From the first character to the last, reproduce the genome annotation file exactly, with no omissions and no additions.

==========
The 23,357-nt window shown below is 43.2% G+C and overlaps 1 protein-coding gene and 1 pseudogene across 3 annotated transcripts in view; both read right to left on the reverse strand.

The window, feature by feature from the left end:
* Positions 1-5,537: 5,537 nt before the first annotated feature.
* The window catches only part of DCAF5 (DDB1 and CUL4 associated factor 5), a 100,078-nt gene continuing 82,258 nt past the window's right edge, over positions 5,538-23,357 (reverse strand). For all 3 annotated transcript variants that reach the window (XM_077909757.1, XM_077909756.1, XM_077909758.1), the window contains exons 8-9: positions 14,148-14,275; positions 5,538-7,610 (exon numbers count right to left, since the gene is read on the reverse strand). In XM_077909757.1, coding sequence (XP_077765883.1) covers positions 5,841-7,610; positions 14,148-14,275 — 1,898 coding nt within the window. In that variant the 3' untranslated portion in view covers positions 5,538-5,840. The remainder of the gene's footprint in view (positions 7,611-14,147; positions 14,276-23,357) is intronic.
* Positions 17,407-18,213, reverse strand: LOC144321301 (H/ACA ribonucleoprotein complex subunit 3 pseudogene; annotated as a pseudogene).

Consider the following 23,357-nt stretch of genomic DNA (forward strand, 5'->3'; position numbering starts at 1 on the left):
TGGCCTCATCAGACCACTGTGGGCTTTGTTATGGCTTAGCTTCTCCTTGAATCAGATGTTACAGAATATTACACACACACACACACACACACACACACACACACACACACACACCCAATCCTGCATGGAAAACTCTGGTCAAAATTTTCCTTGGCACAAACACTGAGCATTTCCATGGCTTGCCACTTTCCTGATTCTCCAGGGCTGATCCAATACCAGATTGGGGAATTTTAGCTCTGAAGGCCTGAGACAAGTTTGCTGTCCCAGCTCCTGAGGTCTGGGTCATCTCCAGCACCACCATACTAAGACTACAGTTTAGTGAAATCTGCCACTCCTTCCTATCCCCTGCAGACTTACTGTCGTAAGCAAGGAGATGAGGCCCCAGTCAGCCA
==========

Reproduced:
The 23,357-nt window shown below is 43.2% G+C and overlaps 1 protein-coding gene and 1 pseudogene across 3 annotated transcripts in view; both read right to left on the reverse strand.

The window, feature by feature from the left end:
* Positions 1-5,537: 5,537 nt before the first annotated feature.
* The window catches only part of DCAF5 (DDB1 and CUL4 associated factor 5), a 100,078-nt gene continuing 82,258 nt past the window's right edge, over positions 5,538-23,357 (reverse strand). For all 3 annotated transcript variants that reach the window (XM_077909757.1, XM_077909756.1, XM_077909758.1), the window contains exons 8-9: positions 14,148-14,275; positions 5,538-7,610 (exon numbers count right to left, since the gene is read on the reverse strand). In XM_077909757.1, coding sequence (XP_077765883.1) covers positions 5,841-7,610; positions 14,148-14,275 — 1,898 coding nt within the window. In that variant the 3' untranslated portion in view covers positions 5,538-5,840. The remainder of the gene's footprint in view (positions 7,611-14,147; positions 14,276-23,357) is intronic.
* Positions 17,407-18,213, reverse strand: LOC144321301 (H/ACA ribonucleoprotein complex subunit 3 pseudogene; annotated as a pseudogene).

Consider the following 23,357-nt stretch of genomic DNA (forward strand, 5'->3'; position numbering starts at 1 on the left):
TGGCCTCATCAGACCACTGTGGGCTTTGTTATGGCTTAGCTTCTCCTTGAATCAGATGTTACAGAATATTACACACACACACACACACACACACACACACACACACACACACACCCAATCCTGCATGGAAAACTCTGGTCAAAATTTTCCTTGGCACAAACACTGAGCATTTCCATGGCTTGCCACTTTCCTGATTCTCCAGGGCTGATCCAATACCAGATTGGGGAATTTTAGCTCTGAAGGCCTGAGACAAGTTTGCTGTCCCAGCTCCTGAGGTCTGGGTCATCTCCAGCACCACCATACTAAGACTACAGTTTAGTGAAATCTGCCACTCCTTCCTATCCCCTGCAGACTTACTGTCGTAAGCAAGGAGATGAGGCCCCAGTCAGCCA